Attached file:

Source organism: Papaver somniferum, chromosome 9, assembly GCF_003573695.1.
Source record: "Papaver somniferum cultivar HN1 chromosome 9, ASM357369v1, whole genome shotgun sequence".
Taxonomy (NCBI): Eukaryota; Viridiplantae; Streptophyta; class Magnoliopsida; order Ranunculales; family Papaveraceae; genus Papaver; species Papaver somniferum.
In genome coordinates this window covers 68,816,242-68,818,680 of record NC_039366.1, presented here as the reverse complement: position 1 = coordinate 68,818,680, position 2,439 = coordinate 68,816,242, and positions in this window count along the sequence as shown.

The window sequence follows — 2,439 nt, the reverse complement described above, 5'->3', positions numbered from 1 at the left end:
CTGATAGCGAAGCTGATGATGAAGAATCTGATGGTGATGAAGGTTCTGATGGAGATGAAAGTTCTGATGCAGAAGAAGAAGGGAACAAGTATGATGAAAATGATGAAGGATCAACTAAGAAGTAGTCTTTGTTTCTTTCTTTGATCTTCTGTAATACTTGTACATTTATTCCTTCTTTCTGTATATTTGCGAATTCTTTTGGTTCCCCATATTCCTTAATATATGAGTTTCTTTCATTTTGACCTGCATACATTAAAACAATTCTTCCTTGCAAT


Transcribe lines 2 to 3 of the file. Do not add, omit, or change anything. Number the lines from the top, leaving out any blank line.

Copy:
Source record: "Papaver somniferum cultivar HN1 chromosome 9, ASM357369v1, whole genome shotgun sequence".
Taxonomy (NCBI): Eukaryota; Viridiplantae; Streptophyta; class Magnoliopsida; order Ranunculales; family Papaveraceae; genus Papaver; species Papaver somniferum.